Tofflemire was selected in the second round of the 1989 NFL Draft (44th overall) by the Seattle Seahawks.[9][10] He started all 16 games for the Seahawks in 1992 after taking over at center for Grant Feasel. Tofflemire was hurt the following year and was ultimately replaced by Ray Donaldson as the starter and the rest of his NFL career was plagued by injuries. He retired after the 1994 season, not wanting to take a salary cut, putting an end to what many had thought would be a great NFL career coming out of college.

Personal life

Born in Los Angeles, Tofflemire grew up in Post Falls, Idaho, as one of eight siblings born to John and Anna Tofflemire. He had two sons: Michael, who played football at Weber State, and Johnny.[11]


Tofflemire died in 2011 at age 46 in Coeur d'Alene, Idaho, after being found unconscious and unresponsive in his Post Falls home.[2] According to his brother Paul, the cause of death was heart failure.[12] Also according to Paul, Joe was never healthy again after being in the NFL after having many surgeries and complications from his injuries sustained while playing.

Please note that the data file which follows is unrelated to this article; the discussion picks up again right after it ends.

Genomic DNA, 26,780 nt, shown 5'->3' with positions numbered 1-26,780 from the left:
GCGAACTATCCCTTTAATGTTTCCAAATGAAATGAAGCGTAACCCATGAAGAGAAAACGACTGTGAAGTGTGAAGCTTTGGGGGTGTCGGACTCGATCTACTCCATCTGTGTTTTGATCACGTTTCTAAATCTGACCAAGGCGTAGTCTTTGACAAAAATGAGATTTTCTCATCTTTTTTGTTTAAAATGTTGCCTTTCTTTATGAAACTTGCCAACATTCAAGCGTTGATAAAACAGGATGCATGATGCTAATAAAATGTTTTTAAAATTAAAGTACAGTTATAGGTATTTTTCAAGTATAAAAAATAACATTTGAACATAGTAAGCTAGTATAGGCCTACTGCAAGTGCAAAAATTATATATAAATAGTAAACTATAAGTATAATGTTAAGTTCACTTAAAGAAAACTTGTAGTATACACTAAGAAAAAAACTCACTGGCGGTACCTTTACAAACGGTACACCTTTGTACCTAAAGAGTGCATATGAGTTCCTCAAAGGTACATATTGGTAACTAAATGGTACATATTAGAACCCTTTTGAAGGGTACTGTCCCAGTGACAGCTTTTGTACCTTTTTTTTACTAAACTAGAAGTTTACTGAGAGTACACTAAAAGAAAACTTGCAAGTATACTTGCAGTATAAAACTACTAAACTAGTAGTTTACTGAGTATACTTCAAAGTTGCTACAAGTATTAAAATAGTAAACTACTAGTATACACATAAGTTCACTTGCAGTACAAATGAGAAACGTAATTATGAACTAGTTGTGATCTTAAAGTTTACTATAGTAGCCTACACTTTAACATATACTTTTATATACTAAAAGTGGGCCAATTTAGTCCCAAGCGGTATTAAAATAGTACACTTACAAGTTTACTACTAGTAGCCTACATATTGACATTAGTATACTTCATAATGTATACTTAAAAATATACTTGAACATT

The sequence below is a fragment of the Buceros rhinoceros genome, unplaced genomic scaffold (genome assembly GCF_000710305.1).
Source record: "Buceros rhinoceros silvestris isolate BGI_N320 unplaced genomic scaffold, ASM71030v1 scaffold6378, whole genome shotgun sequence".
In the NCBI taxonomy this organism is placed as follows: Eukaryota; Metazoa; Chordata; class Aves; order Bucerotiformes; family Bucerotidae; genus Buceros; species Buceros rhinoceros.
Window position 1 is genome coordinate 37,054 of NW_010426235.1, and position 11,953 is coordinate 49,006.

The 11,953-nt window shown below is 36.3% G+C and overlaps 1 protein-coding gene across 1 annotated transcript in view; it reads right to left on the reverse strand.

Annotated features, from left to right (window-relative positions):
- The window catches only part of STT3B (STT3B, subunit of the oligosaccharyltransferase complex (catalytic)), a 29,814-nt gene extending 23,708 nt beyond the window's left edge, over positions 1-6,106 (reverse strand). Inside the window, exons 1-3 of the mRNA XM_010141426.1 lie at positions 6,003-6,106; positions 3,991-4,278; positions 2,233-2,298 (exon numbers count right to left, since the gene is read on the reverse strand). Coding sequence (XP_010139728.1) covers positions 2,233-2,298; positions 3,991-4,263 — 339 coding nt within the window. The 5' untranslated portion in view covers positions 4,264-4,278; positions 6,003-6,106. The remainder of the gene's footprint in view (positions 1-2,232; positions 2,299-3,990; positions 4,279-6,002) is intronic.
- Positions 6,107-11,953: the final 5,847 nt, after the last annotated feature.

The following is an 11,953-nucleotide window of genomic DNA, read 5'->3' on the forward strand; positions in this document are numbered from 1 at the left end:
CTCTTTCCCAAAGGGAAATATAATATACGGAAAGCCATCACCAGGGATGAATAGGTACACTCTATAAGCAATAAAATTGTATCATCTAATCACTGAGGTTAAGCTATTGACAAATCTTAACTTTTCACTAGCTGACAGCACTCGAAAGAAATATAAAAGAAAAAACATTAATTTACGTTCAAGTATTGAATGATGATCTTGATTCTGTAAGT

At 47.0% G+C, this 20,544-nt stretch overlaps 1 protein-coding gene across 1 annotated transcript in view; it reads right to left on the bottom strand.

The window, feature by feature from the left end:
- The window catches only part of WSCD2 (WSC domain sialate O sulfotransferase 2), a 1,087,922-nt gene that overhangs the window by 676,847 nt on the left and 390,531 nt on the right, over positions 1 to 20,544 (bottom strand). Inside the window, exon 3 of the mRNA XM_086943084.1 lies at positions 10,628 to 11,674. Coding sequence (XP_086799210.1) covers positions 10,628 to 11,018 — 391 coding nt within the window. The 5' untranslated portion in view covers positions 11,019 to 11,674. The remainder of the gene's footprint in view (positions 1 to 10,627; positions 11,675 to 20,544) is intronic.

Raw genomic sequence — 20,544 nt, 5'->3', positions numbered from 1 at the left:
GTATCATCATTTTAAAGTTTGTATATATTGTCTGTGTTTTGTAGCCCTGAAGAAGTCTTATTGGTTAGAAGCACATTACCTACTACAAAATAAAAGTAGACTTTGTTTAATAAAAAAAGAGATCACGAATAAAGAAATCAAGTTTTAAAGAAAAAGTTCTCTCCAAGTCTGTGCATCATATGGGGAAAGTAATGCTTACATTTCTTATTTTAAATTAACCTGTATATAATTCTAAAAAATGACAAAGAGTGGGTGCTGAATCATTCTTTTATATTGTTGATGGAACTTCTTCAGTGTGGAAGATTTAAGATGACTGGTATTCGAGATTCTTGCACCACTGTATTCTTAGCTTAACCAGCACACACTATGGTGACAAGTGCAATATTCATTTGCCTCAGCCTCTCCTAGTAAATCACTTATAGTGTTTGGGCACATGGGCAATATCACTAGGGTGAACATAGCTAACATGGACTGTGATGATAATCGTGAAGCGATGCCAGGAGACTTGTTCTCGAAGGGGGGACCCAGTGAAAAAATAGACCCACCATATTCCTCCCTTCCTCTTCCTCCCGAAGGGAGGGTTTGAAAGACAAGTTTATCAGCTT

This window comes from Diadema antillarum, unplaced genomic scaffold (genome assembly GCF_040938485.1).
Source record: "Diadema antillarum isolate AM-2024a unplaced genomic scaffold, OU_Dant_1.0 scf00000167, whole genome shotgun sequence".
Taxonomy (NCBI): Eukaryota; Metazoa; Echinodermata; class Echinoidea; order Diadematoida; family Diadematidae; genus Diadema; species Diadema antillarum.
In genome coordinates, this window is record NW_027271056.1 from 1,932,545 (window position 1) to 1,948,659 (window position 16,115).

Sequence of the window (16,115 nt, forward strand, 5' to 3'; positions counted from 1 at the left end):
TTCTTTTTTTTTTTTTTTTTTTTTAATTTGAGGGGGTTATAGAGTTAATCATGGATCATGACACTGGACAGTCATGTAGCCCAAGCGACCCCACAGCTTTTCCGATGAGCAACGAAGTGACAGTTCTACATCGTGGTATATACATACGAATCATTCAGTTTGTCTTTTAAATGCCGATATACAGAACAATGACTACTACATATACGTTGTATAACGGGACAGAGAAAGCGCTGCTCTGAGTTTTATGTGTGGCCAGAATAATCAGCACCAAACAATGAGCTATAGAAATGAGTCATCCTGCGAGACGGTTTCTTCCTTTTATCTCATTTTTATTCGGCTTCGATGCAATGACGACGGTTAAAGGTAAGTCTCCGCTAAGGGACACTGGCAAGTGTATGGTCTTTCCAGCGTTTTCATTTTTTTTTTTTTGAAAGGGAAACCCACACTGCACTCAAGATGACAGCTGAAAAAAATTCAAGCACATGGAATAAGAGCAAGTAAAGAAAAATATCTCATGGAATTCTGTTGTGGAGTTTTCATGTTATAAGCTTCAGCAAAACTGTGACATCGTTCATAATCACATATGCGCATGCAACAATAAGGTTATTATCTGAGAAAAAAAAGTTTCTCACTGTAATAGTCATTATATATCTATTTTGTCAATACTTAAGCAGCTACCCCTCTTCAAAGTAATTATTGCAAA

Tofflemire injured a shoulder at Arizona that suffered further pounding in the pros. There would be nine surgeries for that, over time, including a replacement. Four screws were implanted to keep his spine in place. Concussions, not remotely the red flag they are now, were sustained and likely unreported.

"These things impacted the rest of his life," Paul Tofflemire said. "He was always in pain. He couldn't be active and his weight was up to 300 pounds [140 kg] plus. The sad thing was watching him get out of bed. I felt so bad – this guy was so active and agile when he was younger and he was like a crippled old man."[13]